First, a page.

On Tuesday at the Cannes Lions festival, leaders of the world's four largest agency trading desks participated in a panel hosted by Rubicon Project. The discussion touched on a wide range of topics, including deal automation, technology investment and transparency.
One macro takeaway is that the so-called trading desks resemble each other less than they used to. Xaxis for instance, has become more publisher-focused and today may have more in common with a Rocket Fuel than with an Accuen.
A transcript of the panel discussion follows.
Moderator: Jay Sears, SVP at Rubicon Project
- Brian Lesser, CEO of WPP’s Xaxis
- Stephan Beringer, chief growth officer and president of Publicis Groupe’s Audience on Demand at VivaKi
- Josh Jacobs, global CEO of Omnicom’s Accuen Media
- Arun Kumar, president at IPG Mediabrands’ G-14 Mediabrands Audience Platform
JAY SEARS: I like to start these things with some quick stats and facts. Brian, we’ll start with you and run down the line here. Out of each $1 of advertising revenue spent with your advertiser, not with you but money spent overall, what percentage of that dollar is spent with automated channels?
STEPHAN BERINGER: Six.
JOSH JACOBS: It’s in the five cent range.
ARUN KUMAR: Five to seven.
JAY SEARS: What will that percentage be in 2016? How much higher are we going to go?
BRIAN LESSER: Ten percent.
STEPHAN BERINGER: Ten percent on the five.
JOSH JACOBS: Ten to 15.
ARUN KUMAR: Twenty.
JAY SEARS: The first trend we’re going to talk about is the development of the order automation budget above the auction market. We’ve seen this in our business in Rubicon where we’ve invested in order automation and it’s pushed us closer to these fine gentlemen here. Part of that is the role of first-party data. I want to talk about both publisher and advertiser first-party data. Brian, you announced this past week you’re investing $25 million to build your second-gen DMP. How important is first-party data?
BRIAN LESSER: First-party data is extremely important. The biggest problem is there’s a finite amount of data. We do a lot of business in the US. We can augment some of that first-party data with third-party data, but some of that data doesn’t perform and it’s expensive in relation to the performance it generates. We do business in 40 markets around the world and in most of those markets, you can’t get third-party data. We developed Turbine to better harness data both from clients and publishers and create what we call second-party data to model off the data and create unique segments that perform better.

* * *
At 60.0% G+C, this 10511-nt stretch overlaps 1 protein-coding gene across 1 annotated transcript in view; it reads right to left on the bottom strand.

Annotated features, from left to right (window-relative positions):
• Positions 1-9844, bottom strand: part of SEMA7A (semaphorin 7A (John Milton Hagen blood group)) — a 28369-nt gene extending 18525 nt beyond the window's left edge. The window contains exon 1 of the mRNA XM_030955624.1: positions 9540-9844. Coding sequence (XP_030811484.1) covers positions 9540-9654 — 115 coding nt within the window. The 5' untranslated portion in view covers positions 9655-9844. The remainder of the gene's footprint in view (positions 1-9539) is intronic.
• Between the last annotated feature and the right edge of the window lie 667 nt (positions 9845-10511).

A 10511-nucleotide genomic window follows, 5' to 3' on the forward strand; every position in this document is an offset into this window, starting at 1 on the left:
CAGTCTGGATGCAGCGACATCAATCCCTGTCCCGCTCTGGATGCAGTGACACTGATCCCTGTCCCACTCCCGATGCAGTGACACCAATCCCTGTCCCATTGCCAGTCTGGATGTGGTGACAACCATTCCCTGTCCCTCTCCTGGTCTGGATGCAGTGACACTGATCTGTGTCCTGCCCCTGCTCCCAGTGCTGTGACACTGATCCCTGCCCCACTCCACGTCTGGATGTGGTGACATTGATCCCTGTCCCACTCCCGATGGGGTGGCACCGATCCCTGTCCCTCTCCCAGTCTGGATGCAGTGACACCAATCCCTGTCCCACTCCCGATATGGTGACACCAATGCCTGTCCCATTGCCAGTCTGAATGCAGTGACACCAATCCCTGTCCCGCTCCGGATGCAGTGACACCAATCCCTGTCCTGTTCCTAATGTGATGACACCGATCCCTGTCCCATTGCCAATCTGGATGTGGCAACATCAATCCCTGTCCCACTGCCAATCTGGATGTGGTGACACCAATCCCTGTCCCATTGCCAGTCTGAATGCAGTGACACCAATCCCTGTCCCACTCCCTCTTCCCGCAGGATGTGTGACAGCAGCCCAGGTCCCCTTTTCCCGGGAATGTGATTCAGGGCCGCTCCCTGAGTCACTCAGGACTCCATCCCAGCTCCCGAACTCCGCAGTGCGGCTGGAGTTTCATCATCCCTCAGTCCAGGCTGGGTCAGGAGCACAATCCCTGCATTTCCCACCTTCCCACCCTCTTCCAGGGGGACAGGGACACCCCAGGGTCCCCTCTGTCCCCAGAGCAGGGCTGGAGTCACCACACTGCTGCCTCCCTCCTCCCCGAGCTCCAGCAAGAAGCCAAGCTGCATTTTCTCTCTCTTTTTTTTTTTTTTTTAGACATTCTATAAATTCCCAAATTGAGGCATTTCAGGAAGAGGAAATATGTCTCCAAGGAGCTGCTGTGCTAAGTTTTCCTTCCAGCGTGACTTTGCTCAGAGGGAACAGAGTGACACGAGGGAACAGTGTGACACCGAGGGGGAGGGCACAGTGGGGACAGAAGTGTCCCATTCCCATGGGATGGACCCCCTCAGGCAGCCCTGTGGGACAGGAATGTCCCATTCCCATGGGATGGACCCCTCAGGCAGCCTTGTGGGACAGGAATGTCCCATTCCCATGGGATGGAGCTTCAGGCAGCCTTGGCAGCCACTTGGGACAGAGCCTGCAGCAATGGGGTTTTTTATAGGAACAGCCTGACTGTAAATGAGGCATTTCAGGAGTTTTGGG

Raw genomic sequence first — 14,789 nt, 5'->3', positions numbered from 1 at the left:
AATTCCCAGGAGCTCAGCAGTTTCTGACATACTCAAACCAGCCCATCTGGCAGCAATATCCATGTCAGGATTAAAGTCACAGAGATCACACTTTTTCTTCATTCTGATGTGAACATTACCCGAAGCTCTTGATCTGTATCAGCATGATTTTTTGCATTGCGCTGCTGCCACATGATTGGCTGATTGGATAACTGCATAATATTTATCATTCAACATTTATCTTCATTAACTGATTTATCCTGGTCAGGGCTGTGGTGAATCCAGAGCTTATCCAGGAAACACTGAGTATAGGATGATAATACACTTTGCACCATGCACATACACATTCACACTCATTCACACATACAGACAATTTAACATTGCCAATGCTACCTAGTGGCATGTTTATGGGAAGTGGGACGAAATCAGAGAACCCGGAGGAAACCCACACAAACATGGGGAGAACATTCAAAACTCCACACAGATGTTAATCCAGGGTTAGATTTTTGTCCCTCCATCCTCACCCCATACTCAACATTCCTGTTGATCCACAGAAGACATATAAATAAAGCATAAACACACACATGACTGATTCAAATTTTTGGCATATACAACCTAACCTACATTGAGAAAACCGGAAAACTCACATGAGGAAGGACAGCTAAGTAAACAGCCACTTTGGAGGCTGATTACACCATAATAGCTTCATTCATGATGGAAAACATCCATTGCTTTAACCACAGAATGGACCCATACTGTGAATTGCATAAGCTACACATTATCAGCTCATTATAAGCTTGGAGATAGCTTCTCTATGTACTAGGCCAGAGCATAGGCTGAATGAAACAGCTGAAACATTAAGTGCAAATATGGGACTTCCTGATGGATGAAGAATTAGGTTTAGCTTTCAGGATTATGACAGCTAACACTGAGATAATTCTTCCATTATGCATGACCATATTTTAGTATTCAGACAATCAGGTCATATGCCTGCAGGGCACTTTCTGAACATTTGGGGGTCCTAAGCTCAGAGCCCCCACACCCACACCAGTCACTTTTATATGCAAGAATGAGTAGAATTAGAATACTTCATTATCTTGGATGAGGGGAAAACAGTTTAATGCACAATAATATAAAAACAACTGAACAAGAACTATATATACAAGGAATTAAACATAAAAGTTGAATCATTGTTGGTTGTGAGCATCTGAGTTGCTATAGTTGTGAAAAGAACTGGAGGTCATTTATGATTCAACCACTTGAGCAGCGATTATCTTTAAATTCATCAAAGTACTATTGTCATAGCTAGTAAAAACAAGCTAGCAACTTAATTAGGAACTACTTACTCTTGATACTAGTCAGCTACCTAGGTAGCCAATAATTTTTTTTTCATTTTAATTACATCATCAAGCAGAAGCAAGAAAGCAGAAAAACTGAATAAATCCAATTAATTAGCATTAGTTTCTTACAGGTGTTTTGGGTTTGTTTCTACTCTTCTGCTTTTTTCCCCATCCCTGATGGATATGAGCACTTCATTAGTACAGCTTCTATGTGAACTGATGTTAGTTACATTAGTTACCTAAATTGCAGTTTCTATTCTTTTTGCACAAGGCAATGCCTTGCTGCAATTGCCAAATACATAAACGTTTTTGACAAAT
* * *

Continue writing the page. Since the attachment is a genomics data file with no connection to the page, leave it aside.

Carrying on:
STEPHAN BERINGER: I have a question for Brian. This $25 million thing I found quite impressive. Do you know how many clients are in the room? No clients. So we can talk openly. My four months' tenure, I’ve learned that’s an issue in this market.
So, the $25 million, what I’m trying to understand is: Is that a proprietary technology?
BRIAN LESSER: Thanks for that question. My technology budget last year was $50 million. I’m not sure what you invested in Publicis—
STEPHAN BERINGER: Less than that.
BRIAN LESSER: But the $25 million is the money I invested into Turbine. And it’s proprietary. It’s built from scratch from the ground up.
STEPHAN BERINGER: Omnicom cut a deal with Aggregate Knowledge? So you’re probably not spending $25 million?
JOSH JACOBS: I think Aggregate Knowledge spent more than $25 million developing that technology. All kidding aside, our strategy is very different than Brian’s. We work as a systems integrator and work with all the technology companies across the LUMASphere. And we’re tapped into a tremendous amount of innovation being funded by venture capitalists instead of our own dollars. And we pick and choose technologies that work to piece together solutions.
BRIAN LESSER: It is different, but we don’t build everything, nor do we try to build everything. We’d never be competitive. In the early days, we built a DSP and we moved away from it since we found partners very near in the space. But the DMP we specifically wanted to build ourselves. But similar to you, Josh, we try to integrate as many great third parties as possible in terms of the technology stack.
JAY SEARS: Arun, you said one of your three priorities is working with media owners to “assign value to the media owners’ first-party data.” What does that look like at Mediabrands?
ARUN KUMAR: This goes back to what you were discussing around data. Like Brian mentioned, most markets around the world don’t have third-party data sets. Advertisers have first-party data sets that are limited, so you’re going to have to rely on publishers. So in markets like Germany and France, it’s publishers that can help you get better solutions.
It’s also about helping them understand the value of what they have, and redefining what premium means. It’s not just page one or two, but it’s my audience doing an action I actually want.
JAY SEARS: Next topic is going client-direct. What’s interesting to me, and Stefan maybe you can start here, is in addition to servicing Publicis agencies, you’re now going to independent agencies with the VivaKi offering. Why was that attractive? You all have plenty of work to do to build automation into the operating agency.